Monday, September 07, 2009
In economic downturn, most people actually leave 401(k)'s alone!
The Wall Street Journal this weekend offered a perspective in Jason Zweig’s “Intelligent Investor” column, reporting that most 401(k) investors pretty much left their portfolios alone during the Crash of 2008. The link for the column is here. The specific “best title” is “Why do investors sit tight in 401(k)’s?”
There are plenty of explanations of the Suze Orman variety, but a lot of it comes from younger investors able to play the “dollar cost averaging” game. This is (or was) a time to build up your future retirement portfolio with cheap stocks.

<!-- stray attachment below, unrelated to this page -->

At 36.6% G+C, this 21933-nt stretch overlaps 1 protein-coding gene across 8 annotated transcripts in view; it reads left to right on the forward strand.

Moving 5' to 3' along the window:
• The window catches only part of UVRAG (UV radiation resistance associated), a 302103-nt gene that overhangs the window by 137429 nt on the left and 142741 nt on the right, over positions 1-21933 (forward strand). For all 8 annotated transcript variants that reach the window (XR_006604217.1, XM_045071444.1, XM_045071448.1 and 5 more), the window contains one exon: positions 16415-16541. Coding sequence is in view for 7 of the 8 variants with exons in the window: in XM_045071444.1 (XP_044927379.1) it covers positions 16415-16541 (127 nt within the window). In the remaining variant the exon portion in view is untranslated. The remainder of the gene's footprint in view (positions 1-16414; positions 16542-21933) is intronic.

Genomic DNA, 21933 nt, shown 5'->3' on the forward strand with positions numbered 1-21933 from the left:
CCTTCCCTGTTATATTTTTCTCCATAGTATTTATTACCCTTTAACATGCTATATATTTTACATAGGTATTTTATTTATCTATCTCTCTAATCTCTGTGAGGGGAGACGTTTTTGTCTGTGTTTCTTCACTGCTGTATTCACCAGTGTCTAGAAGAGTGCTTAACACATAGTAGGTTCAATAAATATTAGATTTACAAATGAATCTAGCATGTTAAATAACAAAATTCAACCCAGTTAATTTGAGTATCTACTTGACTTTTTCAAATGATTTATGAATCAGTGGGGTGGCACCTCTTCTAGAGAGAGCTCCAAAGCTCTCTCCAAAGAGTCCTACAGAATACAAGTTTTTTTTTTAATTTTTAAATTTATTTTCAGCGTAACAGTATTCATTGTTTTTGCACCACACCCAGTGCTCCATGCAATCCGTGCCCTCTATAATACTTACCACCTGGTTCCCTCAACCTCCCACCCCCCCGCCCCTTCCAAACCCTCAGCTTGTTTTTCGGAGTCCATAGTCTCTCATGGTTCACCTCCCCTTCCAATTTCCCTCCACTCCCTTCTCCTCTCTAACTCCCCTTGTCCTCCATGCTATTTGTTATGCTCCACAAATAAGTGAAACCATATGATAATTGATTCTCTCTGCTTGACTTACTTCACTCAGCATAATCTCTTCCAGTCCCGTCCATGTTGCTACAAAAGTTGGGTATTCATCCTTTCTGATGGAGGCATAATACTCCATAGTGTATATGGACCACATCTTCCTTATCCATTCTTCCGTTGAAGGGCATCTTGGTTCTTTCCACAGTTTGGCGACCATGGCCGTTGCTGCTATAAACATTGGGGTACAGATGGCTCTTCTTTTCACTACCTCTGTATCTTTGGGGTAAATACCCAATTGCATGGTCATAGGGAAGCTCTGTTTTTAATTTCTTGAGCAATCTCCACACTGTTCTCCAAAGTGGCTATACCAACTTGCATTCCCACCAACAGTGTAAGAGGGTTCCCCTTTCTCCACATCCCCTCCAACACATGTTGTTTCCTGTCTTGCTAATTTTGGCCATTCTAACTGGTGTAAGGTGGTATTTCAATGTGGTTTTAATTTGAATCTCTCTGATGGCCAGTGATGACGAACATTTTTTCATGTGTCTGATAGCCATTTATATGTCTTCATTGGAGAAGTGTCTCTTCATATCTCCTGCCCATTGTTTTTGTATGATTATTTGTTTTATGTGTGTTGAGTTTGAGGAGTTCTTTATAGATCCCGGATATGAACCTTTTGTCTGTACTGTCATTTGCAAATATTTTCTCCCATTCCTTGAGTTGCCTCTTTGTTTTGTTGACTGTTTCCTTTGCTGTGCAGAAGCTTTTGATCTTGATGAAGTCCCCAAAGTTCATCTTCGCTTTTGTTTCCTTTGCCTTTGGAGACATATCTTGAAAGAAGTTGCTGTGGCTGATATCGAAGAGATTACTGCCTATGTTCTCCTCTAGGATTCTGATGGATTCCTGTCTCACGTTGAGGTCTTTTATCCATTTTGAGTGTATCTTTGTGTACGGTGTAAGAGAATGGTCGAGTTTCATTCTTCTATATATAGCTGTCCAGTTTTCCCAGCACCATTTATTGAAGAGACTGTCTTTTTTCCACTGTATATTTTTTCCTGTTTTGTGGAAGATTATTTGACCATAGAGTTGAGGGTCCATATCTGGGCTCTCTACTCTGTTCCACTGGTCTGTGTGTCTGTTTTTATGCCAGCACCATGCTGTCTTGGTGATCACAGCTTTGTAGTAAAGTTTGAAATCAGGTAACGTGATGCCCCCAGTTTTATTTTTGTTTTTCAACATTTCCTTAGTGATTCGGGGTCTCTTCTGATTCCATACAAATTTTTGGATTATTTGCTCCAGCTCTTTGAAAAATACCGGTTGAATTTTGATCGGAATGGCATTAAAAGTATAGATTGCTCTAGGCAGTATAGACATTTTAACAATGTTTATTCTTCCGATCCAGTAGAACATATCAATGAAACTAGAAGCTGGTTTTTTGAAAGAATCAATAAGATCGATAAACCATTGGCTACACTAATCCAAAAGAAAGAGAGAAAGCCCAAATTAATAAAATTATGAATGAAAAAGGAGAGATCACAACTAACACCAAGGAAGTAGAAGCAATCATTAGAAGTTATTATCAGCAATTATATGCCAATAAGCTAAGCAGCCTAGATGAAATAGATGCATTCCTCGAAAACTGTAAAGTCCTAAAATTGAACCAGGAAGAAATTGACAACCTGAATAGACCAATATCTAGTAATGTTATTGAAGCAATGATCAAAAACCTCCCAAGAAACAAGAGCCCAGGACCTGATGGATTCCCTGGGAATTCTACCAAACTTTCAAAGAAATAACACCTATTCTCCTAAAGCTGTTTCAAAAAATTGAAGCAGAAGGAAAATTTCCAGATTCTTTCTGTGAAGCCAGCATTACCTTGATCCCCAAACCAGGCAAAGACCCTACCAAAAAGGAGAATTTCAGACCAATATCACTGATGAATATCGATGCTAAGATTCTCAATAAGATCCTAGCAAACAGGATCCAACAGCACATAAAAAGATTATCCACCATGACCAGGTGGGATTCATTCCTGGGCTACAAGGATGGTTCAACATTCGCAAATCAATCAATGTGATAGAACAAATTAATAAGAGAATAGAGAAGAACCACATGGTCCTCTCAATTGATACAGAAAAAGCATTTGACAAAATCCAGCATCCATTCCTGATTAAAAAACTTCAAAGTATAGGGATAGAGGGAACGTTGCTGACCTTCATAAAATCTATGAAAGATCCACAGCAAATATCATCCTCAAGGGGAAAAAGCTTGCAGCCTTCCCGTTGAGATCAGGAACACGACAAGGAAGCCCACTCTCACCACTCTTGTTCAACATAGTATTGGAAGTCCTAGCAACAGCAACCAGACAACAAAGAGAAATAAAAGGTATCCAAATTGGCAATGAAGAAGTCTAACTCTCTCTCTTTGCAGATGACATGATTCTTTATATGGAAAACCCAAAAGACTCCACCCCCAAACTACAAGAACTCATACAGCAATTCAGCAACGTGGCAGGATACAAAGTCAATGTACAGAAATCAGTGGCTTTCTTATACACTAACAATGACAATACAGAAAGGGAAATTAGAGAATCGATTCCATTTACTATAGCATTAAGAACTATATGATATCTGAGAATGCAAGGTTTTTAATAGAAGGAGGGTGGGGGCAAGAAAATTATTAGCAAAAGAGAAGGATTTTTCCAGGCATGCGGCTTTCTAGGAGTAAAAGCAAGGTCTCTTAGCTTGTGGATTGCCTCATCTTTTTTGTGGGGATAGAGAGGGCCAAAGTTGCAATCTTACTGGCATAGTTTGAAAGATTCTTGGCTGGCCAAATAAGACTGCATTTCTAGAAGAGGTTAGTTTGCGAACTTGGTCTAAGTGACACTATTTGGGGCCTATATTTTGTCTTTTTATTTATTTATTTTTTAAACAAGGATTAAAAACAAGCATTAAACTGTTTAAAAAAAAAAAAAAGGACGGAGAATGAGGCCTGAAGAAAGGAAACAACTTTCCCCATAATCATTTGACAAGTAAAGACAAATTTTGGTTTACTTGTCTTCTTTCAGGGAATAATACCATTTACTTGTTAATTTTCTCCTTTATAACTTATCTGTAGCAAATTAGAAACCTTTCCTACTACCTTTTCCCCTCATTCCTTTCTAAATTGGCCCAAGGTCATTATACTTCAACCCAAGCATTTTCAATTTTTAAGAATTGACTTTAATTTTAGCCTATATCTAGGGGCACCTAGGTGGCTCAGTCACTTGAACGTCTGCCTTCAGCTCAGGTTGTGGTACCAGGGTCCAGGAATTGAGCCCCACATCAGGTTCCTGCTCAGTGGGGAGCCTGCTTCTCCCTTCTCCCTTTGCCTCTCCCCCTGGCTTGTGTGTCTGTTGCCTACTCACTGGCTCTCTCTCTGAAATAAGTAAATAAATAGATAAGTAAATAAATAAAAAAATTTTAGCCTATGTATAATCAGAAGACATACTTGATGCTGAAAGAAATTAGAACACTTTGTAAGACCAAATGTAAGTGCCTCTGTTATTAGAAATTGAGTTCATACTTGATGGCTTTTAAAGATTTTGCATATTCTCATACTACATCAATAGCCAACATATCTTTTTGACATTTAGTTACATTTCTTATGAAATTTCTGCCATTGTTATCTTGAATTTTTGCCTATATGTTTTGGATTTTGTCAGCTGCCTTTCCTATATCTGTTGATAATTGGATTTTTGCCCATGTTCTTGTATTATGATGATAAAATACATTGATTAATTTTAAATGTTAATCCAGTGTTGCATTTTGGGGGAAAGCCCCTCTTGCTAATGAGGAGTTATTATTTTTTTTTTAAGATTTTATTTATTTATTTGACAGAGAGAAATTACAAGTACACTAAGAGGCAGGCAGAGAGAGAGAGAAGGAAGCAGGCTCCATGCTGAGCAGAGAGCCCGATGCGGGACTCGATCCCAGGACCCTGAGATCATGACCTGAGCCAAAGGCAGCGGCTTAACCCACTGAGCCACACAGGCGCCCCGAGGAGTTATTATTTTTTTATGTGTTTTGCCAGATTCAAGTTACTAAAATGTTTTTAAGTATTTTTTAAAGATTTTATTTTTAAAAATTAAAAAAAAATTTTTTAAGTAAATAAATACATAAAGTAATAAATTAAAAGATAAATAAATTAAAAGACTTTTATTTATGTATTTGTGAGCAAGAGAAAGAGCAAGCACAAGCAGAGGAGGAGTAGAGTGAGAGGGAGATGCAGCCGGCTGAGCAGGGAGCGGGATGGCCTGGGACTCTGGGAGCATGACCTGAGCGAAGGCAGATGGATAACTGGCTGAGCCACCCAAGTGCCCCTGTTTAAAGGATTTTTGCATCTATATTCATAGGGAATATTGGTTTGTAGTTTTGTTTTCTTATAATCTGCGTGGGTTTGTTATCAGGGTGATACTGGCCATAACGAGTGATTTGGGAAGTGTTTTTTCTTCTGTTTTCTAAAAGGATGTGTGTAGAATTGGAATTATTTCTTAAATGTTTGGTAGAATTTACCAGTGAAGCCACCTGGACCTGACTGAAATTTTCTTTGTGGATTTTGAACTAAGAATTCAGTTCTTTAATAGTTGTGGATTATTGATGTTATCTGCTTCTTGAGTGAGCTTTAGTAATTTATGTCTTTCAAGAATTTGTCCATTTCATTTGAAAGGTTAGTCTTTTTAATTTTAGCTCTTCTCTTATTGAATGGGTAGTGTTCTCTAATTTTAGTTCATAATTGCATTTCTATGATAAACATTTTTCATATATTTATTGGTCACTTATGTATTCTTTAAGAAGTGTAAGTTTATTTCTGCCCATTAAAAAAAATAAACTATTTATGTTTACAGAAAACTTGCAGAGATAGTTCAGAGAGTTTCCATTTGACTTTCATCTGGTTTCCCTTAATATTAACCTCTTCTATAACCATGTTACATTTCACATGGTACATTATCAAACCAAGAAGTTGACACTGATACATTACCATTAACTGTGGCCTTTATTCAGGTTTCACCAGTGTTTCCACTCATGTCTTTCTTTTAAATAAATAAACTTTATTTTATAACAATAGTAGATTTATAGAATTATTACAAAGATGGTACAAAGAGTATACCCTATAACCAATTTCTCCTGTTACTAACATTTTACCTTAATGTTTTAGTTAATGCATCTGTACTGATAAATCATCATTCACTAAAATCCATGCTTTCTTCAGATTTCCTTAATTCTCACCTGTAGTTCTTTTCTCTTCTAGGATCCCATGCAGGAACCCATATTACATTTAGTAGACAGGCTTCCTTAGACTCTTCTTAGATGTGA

I remember December 2001, shortly after my own “layoff” and “forced retirement” arrangement with severance (and, by the way, there is a lot written on the web today about negotiating the best severance – look for it) that I was talking to somebody at Merrill Lynch (the old company) when he, talking me through Morningside, said “well, it sounds like you’re a conservative investor, and you won’t be working.” I was 58 then, but pretty soon I was working, sort of.